May 08, 2019
Providence is home court for TV Judge Frank Caprio ’58 & ’08Hon.
By Michael Hagan ’15
“Let me show you something,” Chief Judge Frank Caprio ’58 & ’08Hon. of the Providence Municipal Court says as he gestures toward a window in his Federal Hill office. “You see that area over there, that elevated area where the cars are parked? That’s where I grew up.” Smiling, he says, “This is how far I’ve come in life.”
The few hundred feet of distance separating the offices of the Caprio Law Firm from his childhood home represent a story of achievement tempered by remarkable rootedness. It’s a story as Rhode Island as quahogs or coffee milk. In the judge’s own words, “This is a family story.”
Beloved in Rhode Island for decades, Caprio rose to national prominence when footage from his television program, Caught in Providence, went viral online in 2017. The show, produced by Caprio’s brother, Joseph, began airing on public access cable in the Providence market in 1988. Today, approximately 190 local affiliates, including those owned and operated by Fox Television, broadcast the program. It presents the real proceedings of a municipal courtroom animated by Caprio’s wit and compassionate jurisprudence.
He explains, “We are different from any other court production in that we show actual proceedings in real time. Everything is spontaneous, and the people who appear must abide by the judgment. This really captured the imagination of people in Rhode Island.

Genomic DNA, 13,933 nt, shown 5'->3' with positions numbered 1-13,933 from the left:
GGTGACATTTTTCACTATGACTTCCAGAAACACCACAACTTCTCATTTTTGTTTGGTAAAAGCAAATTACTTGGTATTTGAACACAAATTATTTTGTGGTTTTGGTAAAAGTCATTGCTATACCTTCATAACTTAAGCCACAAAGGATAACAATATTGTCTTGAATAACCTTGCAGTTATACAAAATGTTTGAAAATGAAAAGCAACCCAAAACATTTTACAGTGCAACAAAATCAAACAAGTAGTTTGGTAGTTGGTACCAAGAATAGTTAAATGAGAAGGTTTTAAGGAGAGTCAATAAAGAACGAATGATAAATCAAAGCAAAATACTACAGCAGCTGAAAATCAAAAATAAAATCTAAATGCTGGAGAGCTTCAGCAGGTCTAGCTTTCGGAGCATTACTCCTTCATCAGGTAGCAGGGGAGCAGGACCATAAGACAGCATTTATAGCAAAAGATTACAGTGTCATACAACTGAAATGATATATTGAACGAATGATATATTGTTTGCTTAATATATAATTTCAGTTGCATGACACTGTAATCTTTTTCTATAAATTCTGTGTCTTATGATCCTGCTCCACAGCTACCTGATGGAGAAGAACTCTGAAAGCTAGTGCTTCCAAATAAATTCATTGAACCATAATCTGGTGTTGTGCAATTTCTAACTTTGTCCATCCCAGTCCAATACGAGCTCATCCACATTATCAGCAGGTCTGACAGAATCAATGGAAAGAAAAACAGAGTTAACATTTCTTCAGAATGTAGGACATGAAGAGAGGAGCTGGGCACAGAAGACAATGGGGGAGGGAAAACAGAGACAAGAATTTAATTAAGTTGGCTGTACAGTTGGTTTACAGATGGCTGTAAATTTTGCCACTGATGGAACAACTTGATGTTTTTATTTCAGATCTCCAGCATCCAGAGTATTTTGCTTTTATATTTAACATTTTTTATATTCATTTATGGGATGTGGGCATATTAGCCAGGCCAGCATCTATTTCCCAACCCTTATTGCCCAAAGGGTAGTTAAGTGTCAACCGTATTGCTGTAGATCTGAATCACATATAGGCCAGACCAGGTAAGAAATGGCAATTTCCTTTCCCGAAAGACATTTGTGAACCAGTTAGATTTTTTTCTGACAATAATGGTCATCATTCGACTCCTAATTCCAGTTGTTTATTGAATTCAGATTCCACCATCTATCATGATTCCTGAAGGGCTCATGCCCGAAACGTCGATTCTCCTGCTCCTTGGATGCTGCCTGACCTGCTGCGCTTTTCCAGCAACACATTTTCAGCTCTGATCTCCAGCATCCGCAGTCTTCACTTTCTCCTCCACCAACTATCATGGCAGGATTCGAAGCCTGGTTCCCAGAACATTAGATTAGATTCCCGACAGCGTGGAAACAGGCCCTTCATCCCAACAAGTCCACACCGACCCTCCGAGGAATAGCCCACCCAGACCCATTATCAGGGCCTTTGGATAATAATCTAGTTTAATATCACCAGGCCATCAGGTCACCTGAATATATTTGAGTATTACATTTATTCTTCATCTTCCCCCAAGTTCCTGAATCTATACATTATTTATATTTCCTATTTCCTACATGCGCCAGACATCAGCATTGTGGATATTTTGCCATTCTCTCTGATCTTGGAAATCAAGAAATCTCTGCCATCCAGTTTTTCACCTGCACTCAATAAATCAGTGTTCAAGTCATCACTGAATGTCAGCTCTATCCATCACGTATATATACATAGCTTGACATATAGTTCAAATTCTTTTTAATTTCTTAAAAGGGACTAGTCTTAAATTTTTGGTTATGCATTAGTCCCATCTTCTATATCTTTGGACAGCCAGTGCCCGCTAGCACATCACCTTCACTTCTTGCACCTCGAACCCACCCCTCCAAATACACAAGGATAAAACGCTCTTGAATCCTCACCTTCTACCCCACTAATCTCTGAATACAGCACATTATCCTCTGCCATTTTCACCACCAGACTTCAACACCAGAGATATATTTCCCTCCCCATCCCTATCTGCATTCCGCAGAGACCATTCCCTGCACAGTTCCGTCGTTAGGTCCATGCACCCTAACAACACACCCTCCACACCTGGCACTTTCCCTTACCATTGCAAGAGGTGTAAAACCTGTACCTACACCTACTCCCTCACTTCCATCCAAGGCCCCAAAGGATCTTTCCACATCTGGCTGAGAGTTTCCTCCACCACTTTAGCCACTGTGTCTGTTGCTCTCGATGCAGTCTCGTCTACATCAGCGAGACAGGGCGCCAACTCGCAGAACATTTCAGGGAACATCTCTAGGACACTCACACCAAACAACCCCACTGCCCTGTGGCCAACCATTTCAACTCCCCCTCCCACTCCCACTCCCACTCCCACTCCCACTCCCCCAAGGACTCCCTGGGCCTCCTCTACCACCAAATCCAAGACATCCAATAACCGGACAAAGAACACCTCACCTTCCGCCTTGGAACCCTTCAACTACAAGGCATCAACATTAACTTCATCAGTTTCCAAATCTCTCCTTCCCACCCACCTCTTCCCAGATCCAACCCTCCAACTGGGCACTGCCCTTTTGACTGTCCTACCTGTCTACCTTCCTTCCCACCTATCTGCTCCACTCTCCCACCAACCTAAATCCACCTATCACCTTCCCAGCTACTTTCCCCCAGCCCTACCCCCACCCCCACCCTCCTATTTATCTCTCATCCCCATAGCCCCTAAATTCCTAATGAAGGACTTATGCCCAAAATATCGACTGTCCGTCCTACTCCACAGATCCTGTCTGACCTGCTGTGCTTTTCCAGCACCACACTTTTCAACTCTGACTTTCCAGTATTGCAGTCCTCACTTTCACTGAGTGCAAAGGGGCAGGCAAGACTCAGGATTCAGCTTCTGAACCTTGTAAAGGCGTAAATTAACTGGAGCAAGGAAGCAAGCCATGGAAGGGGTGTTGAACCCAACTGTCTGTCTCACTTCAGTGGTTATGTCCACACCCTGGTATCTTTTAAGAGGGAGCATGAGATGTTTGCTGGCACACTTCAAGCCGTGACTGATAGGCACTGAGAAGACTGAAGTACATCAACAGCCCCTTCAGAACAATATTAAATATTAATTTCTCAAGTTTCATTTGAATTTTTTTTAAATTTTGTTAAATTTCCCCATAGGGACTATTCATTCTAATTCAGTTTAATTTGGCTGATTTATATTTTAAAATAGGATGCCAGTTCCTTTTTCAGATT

And by way of the internet, Caught in Providence has captured the imaginations of millions around the world. Clips from the show have racked up approximately 2 billion views on Facebook and YouTube, according to detailed records kept by the Caprio family. “We have boxes full of letters from all over the world. Understanding, fair, compassionate — in almost every letter, those words are present. We’ve captured the imagination of the world by doing nothing other than showing basic decency,” says Caprio.
That decency has been informed deeply by family and role models as well as a lifetime of experience in legal and public service. It is fueled by a work ethic learned from his parents. “I saw my father get up every day at 4 o’clock in the morning to go to work as a fruit peddler. He never complained. When he came from Italy, his dream was that his kids would become not only integrated into society but leaders in it,” he says.
Caprio was raised in a cold-water flat where he’d huddle with his family in the colder months “with the oven door open so we could get heat.” He remembers one such night when his father told him, “Someday, you’re going to be a lawyer. Look around, if I needed a lawyer, I couldn’t afford one. Remember that. You can never forget where you came from.” Caprio was 10 years old. He recalls, “From that day on, I never wanted to be anything but a lawyer — never.”